State Sen. Ryan Taylor, Democratic candidate for North Dakota governor, proposed a plan Monday to put 143 more law officers and support personnel to work in fighting crime in the state.
The number of law enforcement officials hasn't kept up with the population or the crime rate, Taylor said at a news conference in Minot. From 2009 to 2011, North Dakota's population went up 5.7 percent, but law enforcement personnel went up only 1.7 percent. The number of violent crimes went up 21 percent, and the value of property losses rose 38.5 percent.
"The easy way to look at it is the crimes went up three times faster than the number of crime fighters," Taylor said. "The number of arrests went up only 1.1 percent. We can see that our hard-working officers and others are stretched to the max. They have been over-burdened, and leaders have failed to keep North Dakotans as safe as they were just three short years ago."
State Sen. Ryan Taylor, right, visits with Bud Halverson following a news conference in Minot Public Library Monday.
Taylor noted the statistics are incomplete because some communities, including oil-impacted Tioga, Killdeer and Stanley, and the counties of Dunn, Divide and Bowman, were too busy to make their reports.
"The numbers are unacceptable and we can't expect the hard-working members of law enforcement in these communities to change them if we don't provide them with the resources they need to get the criminals off the streets," he said.
His plan would increase law enforcement personnel to the per capita level of 1.95 per 1,000 residents that existed in 2009. That would mean about another 143 employees, he said.
He supported the State Bar Association's Energy Impact Task Force recommendations for two more judgeships in the Northwest Judicial District, where felonies are up 53 percent. He also supports more funding for the state crime laboratory, courthouse security and legal personnel as needed.
Taylor estimated the cost of his plan at $14 million, which would come from the state's budget surplus. He also wants to change the oil tax distribution formula to raise the percentage going to counties, cities and schools from 11 percent to 40 percent to ensure long-term funding.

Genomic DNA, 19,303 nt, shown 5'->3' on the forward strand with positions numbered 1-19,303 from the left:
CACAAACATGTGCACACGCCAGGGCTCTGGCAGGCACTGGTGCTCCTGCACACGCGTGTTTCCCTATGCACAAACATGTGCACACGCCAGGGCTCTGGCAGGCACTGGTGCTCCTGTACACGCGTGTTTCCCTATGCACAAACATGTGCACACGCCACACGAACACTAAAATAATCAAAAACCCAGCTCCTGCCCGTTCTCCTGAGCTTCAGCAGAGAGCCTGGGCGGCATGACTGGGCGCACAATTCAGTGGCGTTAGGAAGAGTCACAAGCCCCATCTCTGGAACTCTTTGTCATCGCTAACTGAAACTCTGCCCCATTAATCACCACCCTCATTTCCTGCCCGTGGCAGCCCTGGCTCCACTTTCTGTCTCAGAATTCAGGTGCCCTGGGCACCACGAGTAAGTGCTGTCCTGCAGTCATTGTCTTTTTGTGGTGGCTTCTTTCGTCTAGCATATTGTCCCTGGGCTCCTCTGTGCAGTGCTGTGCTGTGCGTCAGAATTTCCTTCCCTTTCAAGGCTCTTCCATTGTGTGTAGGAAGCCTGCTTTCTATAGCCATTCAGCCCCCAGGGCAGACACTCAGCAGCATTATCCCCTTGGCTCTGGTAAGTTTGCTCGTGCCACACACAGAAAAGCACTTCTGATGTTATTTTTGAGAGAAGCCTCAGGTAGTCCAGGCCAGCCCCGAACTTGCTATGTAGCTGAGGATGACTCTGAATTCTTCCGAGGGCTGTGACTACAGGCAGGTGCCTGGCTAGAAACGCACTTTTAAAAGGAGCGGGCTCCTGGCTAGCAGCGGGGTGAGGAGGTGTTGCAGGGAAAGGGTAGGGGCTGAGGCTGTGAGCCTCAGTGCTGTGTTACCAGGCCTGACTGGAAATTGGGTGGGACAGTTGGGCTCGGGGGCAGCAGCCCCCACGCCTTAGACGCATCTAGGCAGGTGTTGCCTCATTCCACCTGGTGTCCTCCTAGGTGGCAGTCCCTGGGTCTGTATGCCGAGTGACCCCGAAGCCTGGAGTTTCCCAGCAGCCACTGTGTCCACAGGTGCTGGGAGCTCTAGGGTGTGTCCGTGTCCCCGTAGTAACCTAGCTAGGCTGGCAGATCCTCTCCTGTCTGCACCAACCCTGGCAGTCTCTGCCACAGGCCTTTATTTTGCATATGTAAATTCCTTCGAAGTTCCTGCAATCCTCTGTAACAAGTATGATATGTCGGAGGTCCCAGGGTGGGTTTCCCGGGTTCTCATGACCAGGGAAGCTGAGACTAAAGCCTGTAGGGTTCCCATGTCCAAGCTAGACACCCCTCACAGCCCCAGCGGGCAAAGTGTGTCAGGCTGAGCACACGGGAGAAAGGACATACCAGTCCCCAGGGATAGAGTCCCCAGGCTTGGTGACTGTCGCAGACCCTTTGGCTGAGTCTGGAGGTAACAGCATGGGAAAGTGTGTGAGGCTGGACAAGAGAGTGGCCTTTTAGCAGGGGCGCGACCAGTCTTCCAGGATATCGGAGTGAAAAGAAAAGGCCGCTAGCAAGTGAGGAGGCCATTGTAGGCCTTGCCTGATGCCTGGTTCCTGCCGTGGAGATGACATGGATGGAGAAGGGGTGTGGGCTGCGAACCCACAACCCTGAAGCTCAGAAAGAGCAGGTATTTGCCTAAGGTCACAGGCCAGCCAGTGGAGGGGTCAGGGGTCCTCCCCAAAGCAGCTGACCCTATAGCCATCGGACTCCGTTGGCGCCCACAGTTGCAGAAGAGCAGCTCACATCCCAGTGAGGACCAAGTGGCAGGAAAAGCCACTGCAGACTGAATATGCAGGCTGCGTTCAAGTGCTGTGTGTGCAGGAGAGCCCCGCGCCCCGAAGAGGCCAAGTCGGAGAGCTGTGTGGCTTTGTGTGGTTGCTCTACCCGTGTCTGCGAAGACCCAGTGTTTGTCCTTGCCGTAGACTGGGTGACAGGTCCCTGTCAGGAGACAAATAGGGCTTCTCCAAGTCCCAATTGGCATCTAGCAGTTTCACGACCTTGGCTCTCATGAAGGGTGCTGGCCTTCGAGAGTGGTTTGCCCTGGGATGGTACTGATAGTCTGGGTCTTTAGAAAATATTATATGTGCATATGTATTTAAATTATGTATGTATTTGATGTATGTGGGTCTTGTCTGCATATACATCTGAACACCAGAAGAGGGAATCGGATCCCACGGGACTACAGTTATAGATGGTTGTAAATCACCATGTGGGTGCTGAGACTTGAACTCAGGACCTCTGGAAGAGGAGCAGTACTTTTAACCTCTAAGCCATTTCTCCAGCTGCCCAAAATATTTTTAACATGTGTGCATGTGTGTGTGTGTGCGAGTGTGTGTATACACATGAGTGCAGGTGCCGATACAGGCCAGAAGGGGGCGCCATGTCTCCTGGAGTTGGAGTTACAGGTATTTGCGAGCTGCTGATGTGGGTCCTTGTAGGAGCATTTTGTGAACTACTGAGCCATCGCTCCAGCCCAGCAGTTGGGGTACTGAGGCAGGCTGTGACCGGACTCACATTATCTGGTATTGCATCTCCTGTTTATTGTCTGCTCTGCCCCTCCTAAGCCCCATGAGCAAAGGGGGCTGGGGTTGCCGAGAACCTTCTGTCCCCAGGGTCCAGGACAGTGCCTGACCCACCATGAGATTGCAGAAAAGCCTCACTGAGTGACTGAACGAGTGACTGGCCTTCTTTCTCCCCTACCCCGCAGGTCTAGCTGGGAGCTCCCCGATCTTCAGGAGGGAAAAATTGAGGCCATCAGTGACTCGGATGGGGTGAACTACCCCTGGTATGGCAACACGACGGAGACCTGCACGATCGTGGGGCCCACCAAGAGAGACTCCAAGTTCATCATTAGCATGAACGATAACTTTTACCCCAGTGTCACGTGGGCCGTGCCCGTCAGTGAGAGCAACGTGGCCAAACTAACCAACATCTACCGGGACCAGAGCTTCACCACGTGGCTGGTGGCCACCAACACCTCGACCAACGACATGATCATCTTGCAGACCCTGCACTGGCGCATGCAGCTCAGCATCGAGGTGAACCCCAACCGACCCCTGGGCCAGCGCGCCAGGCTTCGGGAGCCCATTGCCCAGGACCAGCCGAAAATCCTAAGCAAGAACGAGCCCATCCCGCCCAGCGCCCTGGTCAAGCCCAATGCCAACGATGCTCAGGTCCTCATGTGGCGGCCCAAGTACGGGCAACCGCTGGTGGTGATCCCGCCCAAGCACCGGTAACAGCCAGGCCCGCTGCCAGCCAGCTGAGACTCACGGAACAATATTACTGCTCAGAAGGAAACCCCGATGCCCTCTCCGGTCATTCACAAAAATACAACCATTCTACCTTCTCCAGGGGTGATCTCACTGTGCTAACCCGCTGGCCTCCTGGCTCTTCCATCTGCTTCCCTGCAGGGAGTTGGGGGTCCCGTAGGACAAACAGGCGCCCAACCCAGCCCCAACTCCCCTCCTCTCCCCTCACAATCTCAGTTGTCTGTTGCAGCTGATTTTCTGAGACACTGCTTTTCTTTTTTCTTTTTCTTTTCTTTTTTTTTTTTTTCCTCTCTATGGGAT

Cities on the periphery of oil activity, such as Minot, could get assistance through oil impact grants, he said. These monies would supply cities and counties with money for more officers, higher pay or to address housing to attract staff, he said.
"Providing safety is a basic role of government," Taylor said. "While one might expect a rise in crime with a rise in population, it's not expected that a state government with a $2 billion surplus will sit idly by and watch while the problem escalates. It's even more incomprehensible that we have a governor who has called for a hold even, or zero increase, budget for all of our state's departments, including those departments that have jurisdiction over the Highway Patrol, the judgeship, the agencies that support the crime-fighting efforts of our cities and counties. We need a leader in Bismarck who recognizes when there is a problem and does something to address it."
"The simple truth is that Governor Dalrymple has been a leader in recognizing the need for enhanced law enforcement support," Amanda Godfread, Dalrymple's campaign communications director, said in response to Taylor's remarks. "He has already taken important steps like sending 13 additional Highway Patrol troopers to western North Dakota last November and directing unprecedented funding for other law enforcement and emergency services needs. In addition, western counties and cities have received substantially more resources in the last few years through the State Aid Distribution Formula, empowering local entities to address their specific demands."
Godfread added that, as indicated by the state attorney general this summer, the overall crime rate remains relatively unchanged and is still one of the lowest in the nation.